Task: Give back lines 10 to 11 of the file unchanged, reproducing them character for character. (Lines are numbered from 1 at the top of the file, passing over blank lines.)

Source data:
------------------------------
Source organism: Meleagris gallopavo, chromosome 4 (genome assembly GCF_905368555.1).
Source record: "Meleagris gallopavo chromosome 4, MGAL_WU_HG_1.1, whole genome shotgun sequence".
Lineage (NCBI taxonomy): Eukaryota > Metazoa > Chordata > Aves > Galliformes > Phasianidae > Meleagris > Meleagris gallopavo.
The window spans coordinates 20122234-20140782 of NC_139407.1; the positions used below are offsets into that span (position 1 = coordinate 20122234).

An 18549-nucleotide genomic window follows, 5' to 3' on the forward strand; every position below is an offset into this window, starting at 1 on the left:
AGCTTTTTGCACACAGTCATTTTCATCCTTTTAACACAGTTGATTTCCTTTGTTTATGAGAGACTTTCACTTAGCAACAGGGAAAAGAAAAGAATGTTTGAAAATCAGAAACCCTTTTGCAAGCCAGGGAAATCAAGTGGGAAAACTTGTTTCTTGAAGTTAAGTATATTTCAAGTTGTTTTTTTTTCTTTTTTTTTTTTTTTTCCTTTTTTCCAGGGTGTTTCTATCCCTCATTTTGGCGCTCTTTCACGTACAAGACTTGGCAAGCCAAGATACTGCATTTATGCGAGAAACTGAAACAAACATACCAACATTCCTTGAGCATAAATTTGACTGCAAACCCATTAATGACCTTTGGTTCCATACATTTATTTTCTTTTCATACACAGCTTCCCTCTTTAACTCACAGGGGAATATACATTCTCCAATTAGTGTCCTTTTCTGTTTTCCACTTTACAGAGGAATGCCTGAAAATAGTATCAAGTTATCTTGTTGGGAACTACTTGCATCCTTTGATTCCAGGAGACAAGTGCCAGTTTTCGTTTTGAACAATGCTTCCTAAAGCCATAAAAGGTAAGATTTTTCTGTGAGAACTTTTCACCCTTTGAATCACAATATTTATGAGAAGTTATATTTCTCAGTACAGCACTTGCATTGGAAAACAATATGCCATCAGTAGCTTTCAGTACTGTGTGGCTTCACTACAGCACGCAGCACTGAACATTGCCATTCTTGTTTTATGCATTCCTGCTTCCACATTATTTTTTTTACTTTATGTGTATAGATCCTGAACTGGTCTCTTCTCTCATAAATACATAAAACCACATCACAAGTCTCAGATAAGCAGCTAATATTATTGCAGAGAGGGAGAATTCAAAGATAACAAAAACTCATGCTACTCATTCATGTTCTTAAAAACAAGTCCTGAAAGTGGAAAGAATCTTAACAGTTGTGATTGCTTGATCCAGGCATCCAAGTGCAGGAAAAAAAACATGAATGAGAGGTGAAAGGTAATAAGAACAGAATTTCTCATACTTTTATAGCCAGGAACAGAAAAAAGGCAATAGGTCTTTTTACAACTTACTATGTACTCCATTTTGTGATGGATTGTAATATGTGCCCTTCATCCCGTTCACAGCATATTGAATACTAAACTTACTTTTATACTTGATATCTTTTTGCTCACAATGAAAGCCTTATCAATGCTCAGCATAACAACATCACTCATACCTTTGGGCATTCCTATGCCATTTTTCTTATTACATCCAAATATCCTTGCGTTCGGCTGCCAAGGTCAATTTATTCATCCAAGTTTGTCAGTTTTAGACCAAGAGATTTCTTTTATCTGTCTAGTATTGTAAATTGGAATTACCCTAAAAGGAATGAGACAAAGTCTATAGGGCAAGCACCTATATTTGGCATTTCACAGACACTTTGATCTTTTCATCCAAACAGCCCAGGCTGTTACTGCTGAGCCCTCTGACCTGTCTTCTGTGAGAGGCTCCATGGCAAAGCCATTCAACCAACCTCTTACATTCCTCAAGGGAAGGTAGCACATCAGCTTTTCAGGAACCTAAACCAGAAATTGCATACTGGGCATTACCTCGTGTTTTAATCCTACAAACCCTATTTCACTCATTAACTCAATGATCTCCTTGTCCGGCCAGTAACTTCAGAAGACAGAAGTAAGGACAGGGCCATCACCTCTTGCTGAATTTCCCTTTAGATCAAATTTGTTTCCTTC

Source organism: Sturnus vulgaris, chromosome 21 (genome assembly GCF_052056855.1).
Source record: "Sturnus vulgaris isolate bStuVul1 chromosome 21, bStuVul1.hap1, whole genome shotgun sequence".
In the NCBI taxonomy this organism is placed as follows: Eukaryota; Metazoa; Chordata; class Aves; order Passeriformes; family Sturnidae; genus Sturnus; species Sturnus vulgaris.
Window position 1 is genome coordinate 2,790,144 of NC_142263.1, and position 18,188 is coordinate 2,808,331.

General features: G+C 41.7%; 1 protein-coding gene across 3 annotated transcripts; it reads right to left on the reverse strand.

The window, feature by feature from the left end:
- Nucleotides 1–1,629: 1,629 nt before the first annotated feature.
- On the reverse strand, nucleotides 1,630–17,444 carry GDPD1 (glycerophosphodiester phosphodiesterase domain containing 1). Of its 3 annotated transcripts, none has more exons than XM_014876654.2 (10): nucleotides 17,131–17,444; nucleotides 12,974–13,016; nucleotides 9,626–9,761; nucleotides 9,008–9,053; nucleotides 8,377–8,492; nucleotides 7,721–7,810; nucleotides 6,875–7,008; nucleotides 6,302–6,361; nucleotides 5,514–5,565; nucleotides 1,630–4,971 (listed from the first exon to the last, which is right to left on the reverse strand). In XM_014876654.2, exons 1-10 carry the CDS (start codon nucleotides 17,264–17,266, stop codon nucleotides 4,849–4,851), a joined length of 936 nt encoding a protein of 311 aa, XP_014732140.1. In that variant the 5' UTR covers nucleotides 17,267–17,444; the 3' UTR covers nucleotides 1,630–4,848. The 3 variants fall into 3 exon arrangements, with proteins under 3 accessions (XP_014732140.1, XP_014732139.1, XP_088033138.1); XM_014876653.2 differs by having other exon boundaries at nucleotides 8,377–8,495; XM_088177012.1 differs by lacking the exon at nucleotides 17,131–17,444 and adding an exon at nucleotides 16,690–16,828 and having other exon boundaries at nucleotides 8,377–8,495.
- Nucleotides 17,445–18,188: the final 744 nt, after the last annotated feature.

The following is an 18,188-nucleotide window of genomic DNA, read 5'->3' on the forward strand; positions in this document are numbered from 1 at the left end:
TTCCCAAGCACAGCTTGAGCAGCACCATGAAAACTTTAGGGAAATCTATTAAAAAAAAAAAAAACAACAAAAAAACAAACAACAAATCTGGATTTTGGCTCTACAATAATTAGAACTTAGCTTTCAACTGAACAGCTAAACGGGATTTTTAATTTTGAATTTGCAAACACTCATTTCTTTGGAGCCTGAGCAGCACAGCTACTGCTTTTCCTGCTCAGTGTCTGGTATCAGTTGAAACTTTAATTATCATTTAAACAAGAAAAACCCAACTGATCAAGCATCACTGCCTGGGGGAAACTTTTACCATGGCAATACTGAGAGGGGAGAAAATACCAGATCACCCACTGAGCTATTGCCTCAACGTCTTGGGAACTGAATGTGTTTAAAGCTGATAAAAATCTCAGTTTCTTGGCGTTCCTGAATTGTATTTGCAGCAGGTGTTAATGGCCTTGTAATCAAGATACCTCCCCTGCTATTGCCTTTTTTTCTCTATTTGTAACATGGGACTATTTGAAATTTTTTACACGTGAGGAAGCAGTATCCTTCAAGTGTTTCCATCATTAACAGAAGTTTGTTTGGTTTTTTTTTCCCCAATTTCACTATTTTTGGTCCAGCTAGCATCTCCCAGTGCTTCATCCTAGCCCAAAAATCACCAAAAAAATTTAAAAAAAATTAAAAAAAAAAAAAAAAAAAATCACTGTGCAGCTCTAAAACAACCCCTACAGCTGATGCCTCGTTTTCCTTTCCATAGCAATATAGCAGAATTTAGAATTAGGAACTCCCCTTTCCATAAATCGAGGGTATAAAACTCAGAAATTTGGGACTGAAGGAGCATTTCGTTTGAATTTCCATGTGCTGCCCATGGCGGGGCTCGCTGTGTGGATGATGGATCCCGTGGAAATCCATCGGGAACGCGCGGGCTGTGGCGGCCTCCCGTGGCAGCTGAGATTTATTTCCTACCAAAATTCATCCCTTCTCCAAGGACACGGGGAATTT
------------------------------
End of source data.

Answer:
Window position 1 is genome coordinate 2,790,144 of NC_142263.1, and position 18,188 is coordinate 2,808,331.

General features: G+C 41.7%; 1 protein-coding gene across 3 annotated transcripts; it reads right to left on the reverse strand.